Ext2: MP3 Under LinuxFeb 14, 2000, 20:03 (0 Talkback[s])
(Other stories by Bjoern Ganslandt)
"The audio compression standard Mp3 (MPEG 1 Layer 3) has become very popular recently. Mp3 is a "lossy" compression, that tries to reduce the audio data to the information which is actually heard by a human. The Mp3 encoder uses a psychoacoustic model to decide whether information is relevant or not. A strong signal, for example, will "mask" some of the following (weaker) signals. Because of this, it is complicated to technically measure the quality of Mp3 compressed music. The only way to "measure" the quality of an Mp3 encoder is to use human testers, which tend to be very subjective. So much on the theory, now lets have a look on what you need to encode/play Mp3's on your Linux box."
"In case you want to convert your old audio CDs into Mp3, you will need a CD-ripper. A CD-ripper gets the digital data from the CD without loss. If you would use a standard wave recorder, the data on the CD would be converted into a analog signal and back into a digital signal by your sound card, before it would reach the recorder. This causes quality loss, but if your cdrom doesn't support ripping, it is your only choice. One of the most used CD-ripper is probably CDParanoia , it exports the audio data as wave or aiff file which can be used by an encoder."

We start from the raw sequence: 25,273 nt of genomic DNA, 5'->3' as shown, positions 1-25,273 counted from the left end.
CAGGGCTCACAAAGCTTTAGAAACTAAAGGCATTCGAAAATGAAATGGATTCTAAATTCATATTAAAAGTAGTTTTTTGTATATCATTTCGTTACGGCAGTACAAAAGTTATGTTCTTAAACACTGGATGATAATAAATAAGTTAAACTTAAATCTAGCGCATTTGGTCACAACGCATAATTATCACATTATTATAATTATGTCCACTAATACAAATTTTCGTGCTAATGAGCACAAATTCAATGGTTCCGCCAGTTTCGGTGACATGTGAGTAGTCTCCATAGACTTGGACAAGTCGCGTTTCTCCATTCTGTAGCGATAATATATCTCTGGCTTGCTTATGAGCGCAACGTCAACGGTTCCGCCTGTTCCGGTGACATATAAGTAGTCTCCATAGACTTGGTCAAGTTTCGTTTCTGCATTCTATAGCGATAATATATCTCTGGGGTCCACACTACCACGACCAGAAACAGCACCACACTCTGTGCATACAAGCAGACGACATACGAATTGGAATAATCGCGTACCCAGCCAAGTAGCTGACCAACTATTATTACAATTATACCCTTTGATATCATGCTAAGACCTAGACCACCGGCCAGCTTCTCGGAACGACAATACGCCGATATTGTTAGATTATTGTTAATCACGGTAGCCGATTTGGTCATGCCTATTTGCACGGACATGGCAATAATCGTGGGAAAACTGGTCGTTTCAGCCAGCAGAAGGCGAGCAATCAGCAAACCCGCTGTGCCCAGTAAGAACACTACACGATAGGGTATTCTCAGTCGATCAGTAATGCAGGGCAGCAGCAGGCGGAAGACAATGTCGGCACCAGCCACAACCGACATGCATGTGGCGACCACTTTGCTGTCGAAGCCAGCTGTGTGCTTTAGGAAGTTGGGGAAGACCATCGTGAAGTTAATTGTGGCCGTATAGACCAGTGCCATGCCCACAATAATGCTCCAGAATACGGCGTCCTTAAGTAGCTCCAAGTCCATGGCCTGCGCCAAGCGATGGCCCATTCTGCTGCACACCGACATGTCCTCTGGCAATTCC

"The next thing you need is a Mp3 encoder to compress your sound files. There are several Mp3 encoders for Linux, most of them are based on the dist10 ISO demonstration code. One of those encoders is Bladeenc. It's quality is limited by the ISO psychoacoustic model and it doesn't support variable bit rates. Variable bit rate means that the encoder can adjust the bit rate to the complexity of the signal. There's another program named LAME, which stands for LAME Ain't an Mp3 Encoder. As the name indicates LAME is not an Mp3 encoder, but a GPLed Patch against the dist10 code. This way LAME doesn't violate any Copyrights of the FhG."